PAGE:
Visit the Road Scholar Bookshop
You can find many of the books we recommend at the Road Scholar store on bookshop.org
, a website that supports local bookstores.
by Michelin Travel Publications
A one-sided map of all of Europe, as far east as Russia and western Turkey, at a scale of 1:3,000,000.
by Nick Thorpe
Thorpe travels against the current on a year-long journey from the Black Sea to the Black Forest, mixing accounts of his daily morning swims with environmental research, archaeological observations and, especially, tales of the ferrymen and fisherman, shopkeepers, activists and others he meets along the way. Central Europe correspondent for the BBC, the British journalist and writer has lived in Budapest since 1986.
Danubia, A Personal History of Habsburg Europe
by Simon Winder
Winder, author of Germania (GER270), considers the legacy of the Habsburg Europe in this charmingly digressive history and travelogue.
The Danube, A Cultural History
by Andrew Beattie
Beattie gives a comprehensive overview of the Danube’s role as a vital shipping artery and a uniting thread through the region’s turbulent history.
Birds of Europe
by Lars Svensson
Featuring 3,500 glorious paintings by Killian Mullarney and Dan Zetterstrom, the second edition of this exquisite guide has been updated with revised text and maps.
Just Ride, A Radically Practical Guide to Riding Your Bike
by Grant Petersen
Bicycle commuter, reformed racer and proprietor of Rivendell Bicycle Works in Walnut Creek California, Grant Petersen covers equipment, health, safety and attitude in 87 short and illustrated, often provocative essays.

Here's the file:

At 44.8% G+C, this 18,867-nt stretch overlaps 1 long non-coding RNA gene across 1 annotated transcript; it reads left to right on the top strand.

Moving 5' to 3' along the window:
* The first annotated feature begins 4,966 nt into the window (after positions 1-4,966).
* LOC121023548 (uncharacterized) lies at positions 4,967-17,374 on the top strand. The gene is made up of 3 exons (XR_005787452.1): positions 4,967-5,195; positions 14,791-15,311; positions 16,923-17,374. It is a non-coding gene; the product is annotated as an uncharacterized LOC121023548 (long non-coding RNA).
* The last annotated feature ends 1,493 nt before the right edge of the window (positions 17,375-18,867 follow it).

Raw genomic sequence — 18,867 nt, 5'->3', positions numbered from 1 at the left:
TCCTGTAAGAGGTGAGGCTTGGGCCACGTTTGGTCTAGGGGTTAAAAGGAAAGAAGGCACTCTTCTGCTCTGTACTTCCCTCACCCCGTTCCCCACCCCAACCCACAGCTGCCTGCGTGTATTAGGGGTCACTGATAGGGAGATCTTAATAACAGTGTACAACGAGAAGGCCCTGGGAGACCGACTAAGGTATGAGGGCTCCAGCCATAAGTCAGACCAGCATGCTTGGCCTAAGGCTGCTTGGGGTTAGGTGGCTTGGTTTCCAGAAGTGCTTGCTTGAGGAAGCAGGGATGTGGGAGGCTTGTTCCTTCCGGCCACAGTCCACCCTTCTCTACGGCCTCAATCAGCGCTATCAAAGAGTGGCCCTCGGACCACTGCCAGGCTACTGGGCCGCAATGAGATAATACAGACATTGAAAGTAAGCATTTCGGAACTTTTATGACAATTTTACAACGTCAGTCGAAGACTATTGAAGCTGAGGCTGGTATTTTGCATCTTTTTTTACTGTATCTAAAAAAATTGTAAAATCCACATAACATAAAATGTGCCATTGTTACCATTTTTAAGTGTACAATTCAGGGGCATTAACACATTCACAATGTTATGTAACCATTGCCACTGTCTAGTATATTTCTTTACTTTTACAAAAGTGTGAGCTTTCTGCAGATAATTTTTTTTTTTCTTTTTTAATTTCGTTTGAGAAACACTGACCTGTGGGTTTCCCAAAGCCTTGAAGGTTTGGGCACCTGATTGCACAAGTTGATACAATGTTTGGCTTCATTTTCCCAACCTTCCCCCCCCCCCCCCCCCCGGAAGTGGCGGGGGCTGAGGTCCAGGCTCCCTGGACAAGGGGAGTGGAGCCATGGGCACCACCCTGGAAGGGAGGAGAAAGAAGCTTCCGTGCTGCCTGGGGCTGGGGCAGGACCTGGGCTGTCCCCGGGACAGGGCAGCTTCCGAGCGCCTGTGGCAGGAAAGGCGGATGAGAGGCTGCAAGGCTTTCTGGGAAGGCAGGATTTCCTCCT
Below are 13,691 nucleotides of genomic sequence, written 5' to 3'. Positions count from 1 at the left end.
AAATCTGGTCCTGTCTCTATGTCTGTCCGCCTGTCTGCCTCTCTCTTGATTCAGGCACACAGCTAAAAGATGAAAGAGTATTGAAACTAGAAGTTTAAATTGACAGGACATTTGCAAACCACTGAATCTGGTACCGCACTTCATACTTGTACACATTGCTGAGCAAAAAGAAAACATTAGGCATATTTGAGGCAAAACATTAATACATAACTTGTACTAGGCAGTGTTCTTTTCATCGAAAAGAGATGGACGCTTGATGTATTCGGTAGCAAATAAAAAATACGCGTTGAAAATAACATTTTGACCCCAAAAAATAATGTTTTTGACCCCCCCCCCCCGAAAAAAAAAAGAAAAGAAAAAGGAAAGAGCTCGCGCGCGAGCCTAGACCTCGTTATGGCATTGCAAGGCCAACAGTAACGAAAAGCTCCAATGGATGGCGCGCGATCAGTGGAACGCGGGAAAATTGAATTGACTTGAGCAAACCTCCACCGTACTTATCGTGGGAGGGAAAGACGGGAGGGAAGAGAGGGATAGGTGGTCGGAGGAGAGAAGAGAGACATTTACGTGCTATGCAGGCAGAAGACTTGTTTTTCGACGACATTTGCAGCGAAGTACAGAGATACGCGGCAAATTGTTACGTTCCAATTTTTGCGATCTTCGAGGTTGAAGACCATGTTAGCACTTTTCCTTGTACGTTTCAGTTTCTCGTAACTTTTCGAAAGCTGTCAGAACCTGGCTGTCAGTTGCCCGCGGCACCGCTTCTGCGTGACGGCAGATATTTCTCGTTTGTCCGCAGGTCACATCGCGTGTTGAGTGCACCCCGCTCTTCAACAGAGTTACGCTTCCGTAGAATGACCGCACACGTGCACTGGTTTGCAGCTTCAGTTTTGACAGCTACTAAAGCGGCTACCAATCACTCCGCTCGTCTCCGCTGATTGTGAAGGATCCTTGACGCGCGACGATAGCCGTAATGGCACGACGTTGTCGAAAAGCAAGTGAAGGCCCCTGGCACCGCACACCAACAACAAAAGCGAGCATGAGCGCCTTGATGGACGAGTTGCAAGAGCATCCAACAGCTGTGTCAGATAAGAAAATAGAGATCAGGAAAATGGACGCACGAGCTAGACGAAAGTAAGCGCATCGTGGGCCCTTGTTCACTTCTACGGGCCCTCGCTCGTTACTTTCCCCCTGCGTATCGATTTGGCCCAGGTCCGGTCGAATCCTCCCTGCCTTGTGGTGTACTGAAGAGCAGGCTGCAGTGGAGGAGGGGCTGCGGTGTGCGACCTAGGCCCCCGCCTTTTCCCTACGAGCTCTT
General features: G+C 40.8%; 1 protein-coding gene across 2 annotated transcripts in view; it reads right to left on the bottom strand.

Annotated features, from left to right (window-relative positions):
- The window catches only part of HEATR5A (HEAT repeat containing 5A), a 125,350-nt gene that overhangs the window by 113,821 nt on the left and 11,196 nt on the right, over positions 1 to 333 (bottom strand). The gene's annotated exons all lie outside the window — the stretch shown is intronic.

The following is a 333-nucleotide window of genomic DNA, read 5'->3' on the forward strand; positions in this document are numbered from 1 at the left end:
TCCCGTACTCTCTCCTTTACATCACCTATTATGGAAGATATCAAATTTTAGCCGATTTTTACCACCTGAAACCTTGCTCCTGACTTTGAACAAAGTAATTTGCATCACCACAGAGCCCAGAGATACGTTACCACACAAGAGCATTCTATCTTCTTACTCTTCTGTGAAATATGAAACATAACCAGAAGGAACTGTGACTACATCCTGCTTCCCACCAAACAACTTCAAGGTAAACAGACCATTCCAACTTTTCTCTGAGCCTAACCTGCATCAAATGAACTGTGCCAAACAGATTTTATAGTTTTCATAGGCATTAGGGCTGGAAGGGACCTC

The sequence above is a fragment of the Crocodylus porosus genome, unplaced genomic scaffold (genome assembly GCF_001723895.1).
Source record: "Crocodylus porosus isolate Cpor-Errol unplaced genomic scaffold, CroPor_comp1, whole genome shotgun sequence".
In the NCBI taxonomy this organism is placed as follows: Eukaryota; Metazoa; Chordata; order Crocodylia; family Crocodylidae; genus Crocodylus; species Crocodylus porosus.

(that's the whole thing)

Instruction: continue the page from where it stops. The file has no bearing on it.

Between the Woods and the Water
by Patrick Leigh Fermor
Fermor continues with youthful adventures in Hungary and Romania, culminating with his arrival at the Iron Gates on the Danube.
A Time of Gifts
by Patrick Leigh Fermor
Fermor effortlessly interweaves anecdote, history and culture in this exuberant account of a walk from Holland, up the Rhine and down the Danube, through Germany, Prague and Austria in 1933. Written not in the moment, but 40 years later, the accumulation of time and experience give the book particular poignancy.
A Nervous Splendor, Vienna 1888-1889
by Frederic Morton
A portrait of Vienna at the end of the 19th century, this book focuses on Crown Prince Rudolph, his devastating suicide and the rich texture of gossip and daily life at the Habsburg Court.
The Third Man and the Fallen Idol
by Graham Greene
A haunting tale and penetrating portrait of Vienna after World War II, "The Third Man" is the result of Greene's collaboration with Carol Reed on the classic movie. "The Fallen Idol" is a separate tale of intrigue set in Britain.
by Claudio Magris
Mixing history, personalities and literature, Magris traces the course of the Danube from its source in the heart of the Austro-Hungarian Empire through the Balkans to the Black Sea in this anything but conventional travelogue, first published in 1986.
The Radetzky March
by Joseph Roth, Joachim Neugroschel (Translator)
Magnificently set against the backdrop of the twilight of the Habsburg empire, Roth's family saga takes in the sweep of history and empire in Central Europe. The richly textured novel opens at the battle of Solferino, when young Lieutenant Trotta saves the life of the Emperor.
Mozart, A Life
by Paul Johnson
Challenging myths surrounding Mozart’s health, religion and relationships, biographer Paul Johnson shows the great composer’s lasting impact on the musical world with insight.